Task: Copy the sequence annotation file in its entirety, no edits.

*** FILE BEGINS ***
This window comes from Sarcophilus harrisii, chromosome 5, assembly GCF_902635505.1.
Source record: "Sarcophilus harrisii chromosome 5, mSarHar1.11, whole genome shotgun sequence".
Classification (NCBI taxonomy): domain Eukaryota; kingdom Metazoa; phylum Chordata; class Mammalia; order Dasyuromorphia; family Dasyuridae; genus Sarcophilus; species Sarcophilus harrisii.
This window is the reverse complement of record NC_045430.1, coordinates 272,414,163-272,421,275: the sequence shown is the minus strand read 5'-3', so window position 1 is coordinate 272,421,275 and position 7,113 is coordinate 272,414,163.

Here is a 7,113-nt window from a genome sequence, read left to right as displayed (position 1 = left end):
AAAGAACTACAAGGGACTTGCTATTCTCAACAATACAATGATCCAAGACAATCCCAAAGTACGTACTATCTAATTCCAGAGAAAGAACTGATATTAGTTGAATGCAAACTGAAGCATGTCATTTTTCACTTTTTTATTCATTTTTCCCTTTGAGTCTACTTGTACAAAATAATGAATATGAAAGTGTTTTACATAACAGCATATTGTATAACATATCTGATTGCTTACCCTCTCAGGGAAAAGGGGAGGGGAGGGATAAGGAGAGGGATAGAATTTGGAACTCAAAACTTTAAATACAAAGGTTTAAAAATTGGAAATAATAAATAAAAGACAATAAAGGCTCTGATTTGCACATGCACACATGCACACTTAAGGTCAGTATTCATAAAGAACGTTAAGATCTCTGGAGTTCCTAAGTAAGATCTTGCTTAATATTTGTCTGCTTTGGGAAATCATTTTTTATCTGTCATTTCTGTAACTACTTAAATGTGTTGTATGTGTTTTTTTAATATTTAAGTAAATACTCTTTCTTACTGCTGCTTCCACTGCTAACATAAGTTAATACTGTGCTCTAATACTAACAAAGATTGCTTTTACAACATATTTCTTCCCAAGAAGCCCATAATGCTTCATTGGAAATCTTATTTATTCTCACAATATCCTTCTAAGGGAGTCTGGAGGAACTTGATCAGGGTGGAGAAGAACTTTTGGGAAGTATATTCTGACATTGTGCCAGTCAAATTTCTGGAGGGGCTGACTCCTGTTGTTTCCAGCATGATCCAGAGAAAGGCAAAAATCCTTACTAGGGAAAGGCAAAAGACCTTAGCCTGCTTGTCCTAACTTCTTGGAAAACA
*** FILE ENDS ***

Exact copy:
This window comes from Sarcophilus harrisii, chromosome 5, assembly GCF_902635505.1.
Source record: "Sarcophilus harrisii chromosome 5, mSarHar1.11, whole genome shotgun sequence".
Classification (NCBI taxonomy): domain Eukaryota; kingdom Metazoa; phylum Chordata; class Mammalia; order Dasyuromorphia; family Dasyuridae; genus Sarcophilus; species Sarcophilus harrisii.
This window is the reverse complement of record NC_045430.1, coordinates 272,414,163-272,421,275: the sequence shown is the minus strand read 5'-3', so window position 1 is coordinate 272,421,275 and position 7,113 is coordinate 272,414,163.

Here is a 7,113-nt window from a genome sequence, read left to right as displayed (position 1 = left end):
AAAGAACTACAAGGGACTTGCTATTCTCAACAATACAATGATCCAAGACAATCCCAAAGTACGTACTATCTAATTCCAGAGAAAGAACTGATATTAGTTGAATGCAAACTGAAGCATGTCATTTTTCACTTTTTTATTCATTTTTCCCTTTGAGTCTACTTGTACAAAATAATGAATATGAAAGTGTTTTACATAACAGCATATTGTATAACATATCTGATTGCTTACCCTCTCAGGGAAAAGGGGAGGGGAGGGATAAGGAGAGGGATAGAATTTGGAACTCAAAACTTTAAATACAAAGGTTTAAAAATTGGAAATAATAAATAAAAGACAATAAAGGCTCTGATTTGCACATGCACACATGCACACTTAAGGTCAGTATTCATAAAGAACGTTAAGATCTCTGGAGTTCCTAAGTAAGATCTTGCTTAATATTTGTCTGCTTTGGGAAATCATTTTTTATCTGTCATTTCTGTAACTACTTAAATGTGTTGTATGTGTTTTTTTAATATTTAAGTAAATACTCTTTCTTACTGCTGCTTCCACTGCTAACATAAGTTAATACTGTGCTCTAATACTAACAAAGATTGCTTTTACAACATATTTCTTCCCAAGAAGCCCATAATGCTTCATTGGAAATCTTATTTATTCTCACAATATCCTTCTAAGGGAGTCTGGAGGAACTTGATCAGGGTGGAGAAGAACTTTTGGGAAGTATATTCTGACATTGTGCCAGTCAAATTTCTGGAGGGGCTGACTCCTGTTGTTTCCAGCATGATCCAGAGAAAGGCAAAAATCCTTACTAGGGAAAGGCAAAAGACCTTAGCCTGCTTGTCCTAACTTCTTGGAAAACA